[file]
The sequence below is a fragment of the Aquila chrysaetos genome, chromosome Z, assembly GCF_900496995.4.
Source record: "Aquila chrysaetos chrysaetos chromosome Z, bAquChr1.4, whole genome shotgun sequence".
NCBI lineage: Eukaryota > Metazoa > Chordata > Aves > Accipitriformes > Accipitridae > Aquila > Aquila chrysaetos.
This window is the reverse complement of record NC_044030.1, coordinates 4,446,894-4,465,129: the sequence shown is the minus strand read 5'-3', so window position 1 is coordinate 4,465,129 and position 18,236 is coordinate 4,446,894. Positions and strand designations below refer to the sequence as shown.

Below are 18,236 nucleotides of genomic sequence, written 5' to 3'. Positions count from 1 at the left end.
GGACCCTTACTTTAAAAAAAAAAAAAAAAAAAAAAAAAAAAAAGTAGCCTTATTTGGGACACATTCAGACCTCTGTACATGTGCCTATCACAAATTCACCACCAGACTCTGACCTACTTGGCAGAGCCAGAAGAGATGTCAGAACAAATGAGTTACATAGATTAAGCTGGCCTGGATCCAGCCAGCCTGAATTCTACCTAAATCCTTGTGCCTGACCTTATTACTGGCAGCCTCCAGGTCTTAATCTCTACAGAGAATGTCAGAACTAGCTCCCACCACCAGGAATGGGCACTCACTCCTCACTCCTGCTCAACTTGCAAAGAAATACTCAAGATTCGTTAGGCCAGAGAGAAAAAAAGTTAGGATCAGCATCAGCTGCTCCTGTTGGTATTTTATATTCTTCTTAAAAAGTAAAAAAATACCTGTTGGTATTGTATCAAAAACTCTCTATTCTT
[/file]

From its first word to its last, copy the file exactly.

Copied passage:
The sequence below is a fragment of the Aquila chrysaetos genome, chromosome Z, assembly GCF_900496995.4.
Source record: "Aquila chrysaetos chrysaetos chromosome Z, bAquChr1.4, whole genome shotgun sequence".
NCBI lineage: Eukaryota > Metazoa > Chordata > Aves > Accipitriformes > Accipitridae > Aquila > Aquila chrysaetos.
This window is the reverse complement of record NC_044030.1, coordinates 4,446,894-4,465,129: the sequence shown is the minus strand read 5'-3', so window position 1 is coordinate 4,465,129 and position 18,236 is coordinate 4,446,894. Positions and strand designations below refer to the sequence as shown.

Below are 18,236 nucleotides of genomic sequence, written 5' to 3'. Positions count from 1 at the left end.
GGACCCTTACTTTAAAAAAAAAAAAAAAAAAAAAAAAAAAAAAGTAGCCTTATTTGGGACACATTCAGACCTCTGTACATGTGCCTATCACAAATTCACCACCAGACTCTGACCTACTTGGCAGAGCCAGAAGAGATGTCAGAACAAATGAGTTACATAGATTAAGCTGGCCTGGATCCAGCCAGCCTGAATTCTACCTAAATCCTTGTGCCTGACCTTATTACTGGCAGCCTCCAGGTCTTAATCTCTACAGAGAATGTCAGAACTAGCTCCCACCACCAGGAATGGGCACTCACTCCTCACTCCTGCTCAACTTGCAAAGAAATACTCAAGATTCGTTAGGCCAGAGAGAAAAAAAGTTAGGATCAGCATCAGCTGCTCCTGTTGGTATTTTATATTCTTCTTAAAAAGTAAAAAAATACCTGTTGGTATTGTATCAAAAACTCTCTATTCTT